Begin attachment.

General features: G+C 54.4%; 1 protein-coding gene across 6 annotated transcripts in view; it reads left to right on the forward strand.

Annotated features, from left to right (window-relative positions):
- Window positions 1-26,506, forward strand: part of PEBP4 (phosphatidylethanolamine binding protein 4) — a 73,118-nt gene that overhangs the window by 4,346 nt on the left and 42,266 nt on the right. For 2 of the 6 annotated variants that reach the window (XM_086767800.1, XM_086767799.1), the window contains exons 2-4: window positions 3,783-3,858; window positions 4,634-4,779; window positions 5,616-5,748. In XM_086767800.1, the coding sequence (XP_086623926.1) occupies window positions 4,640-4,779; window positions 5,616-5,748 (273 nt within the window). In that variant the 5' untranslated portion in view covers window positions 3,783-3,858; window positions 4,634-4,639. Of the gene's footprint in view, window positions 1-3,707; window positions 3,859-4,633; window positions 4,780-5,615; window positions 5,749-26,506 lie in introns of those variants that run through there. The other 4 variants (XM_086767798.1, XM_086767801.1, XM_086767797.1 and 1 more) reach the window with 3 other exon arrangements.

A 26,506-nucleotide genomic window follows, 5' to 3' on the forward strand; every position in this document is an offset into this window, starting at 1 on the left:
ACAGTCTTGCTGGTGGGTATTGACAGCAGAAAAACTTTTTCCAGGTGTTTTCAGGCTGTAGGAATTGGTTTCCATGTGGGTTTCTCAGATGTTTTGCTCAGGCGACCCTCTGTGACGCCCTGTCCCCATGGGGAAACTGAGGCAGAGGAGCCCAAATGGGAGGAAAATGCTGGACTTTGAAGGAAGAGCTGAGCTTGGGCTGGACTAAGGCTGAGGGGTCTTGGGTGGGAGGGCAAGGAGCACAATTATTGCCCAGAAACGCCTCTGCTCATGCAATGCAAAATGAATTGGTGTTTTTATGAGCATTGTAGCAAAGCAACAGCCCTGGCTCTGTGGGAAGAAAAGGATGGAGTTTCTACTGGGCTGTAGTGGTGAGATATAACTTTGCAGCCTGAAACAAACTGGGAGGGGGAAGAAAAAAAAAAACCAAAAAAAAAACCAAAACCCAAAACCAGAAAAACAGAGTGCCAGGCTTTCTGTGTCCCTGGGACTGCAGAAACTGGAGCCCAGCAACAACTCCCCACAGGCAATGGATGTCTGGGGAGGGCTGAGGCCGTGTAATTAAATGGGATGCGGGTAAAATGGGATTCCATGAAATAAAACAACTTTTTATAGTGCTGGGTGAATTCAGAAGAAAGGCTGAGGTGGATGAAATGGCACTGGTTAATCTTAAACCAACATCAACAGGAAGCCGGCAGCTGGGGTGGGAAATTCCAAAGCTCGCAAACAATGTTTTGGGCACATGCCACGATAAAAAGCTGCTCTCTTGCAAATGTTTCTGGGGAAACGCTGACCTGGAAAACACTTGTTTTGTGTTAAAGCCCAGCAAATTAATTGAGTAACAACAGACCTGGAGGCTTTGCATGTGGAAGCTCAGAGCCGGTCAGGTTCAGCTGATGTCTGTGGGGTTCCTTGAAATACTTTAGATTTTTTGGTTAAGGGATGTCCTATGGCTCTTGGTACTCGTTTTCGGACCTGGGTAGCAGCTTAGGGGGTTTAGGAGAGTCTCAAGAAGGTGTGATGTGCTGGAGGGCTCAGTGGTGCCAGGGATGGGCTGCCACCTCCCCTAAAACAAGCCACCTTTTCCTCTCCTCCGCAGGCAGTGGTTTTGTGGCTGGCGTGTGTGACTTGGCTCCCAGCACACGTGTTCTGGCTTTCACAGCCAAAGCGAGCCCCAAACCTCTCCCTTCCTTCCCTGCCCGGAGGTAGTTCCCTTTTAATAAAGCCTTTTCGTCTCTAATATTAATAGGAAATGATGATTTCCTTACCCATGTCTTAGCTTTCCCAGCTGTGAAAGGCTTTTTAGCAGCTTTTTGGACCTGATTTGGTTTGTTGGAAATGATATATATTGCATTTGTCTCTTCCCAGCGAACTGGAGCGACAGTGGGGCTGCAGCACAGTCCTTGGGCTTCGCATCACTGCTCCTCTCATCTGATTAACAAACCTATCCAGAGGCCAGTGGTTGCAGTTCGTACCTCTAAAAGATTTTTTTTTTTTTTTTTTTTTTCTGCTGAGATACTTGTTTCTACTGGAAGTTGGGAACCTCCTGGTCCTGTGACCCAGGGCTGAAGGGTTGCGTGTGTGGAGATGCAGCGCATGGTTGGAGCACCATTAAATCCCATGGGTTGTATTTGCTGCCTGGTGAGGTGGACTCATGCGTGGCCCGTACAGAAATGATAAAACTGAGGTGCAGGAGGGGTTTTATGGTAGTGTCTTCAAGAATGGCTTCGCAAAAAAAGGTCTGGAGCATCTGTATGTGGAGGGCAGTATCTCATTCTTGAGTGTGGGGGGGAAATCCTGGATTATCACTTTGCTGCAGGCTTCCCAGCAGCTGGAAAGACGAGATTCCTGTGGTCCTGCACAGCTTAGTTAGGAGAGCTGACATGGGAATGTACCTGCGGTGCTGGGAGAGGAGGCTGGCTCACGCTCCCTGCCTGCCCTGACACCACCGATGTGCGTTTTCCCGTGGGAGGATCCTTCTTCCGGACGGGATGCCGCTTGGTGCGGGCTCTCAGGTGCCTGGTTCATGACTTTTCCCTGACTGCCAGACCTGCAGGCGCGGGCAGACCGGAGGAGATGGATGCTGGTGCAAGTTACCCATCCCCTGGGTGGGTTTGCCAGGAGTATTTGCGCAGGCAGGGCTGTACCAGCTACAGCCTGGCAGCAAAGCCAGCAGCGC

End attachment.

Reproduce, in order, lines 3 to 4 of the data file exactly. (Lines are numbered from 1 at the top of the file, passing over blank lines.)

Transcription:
- Window positions 1-26,506, forward strand: part of PEBP4 (phosphatidylethanolamine binding protein 4) — a 73,118-nt gene that overhangs the window by 4,346 nt on the left and 42,266 nt on the right. For 2 of the 6 annotated variants that reach the window (XM_086767800.1, XM_086767799.1), the window contains exons 2-4: window positions 3,783-3,858; window positions 4,634-4,779; window positions 5,616-5,748. In XM_086767800.1, the coding sequence (XP_086623926.1) occupies window positions 4,640-4,779; window positions 5,616-5,748 (273 nt within the window). In that variant the 5' untranslated portion in view covers window positions 3,783-3,858; window positions 4,634-4,639. Of the gene's footprint in view, window positions 1-3,707; window positions 3,859-4,633; window positions 4,780-5,615; window positions 5,749-26,506 lie in introns of those variants that run through there. The other 4 variants (XM_086767798.1, XM_086767801.1, XM_086767797.1 and 1 more) reach the window with 3 other exon arrangements.

A 26,506-nucleotide genomic window follows, 5' to 3' on the forward strand; every position in this document is an offset into this window, starting at 1 on the left: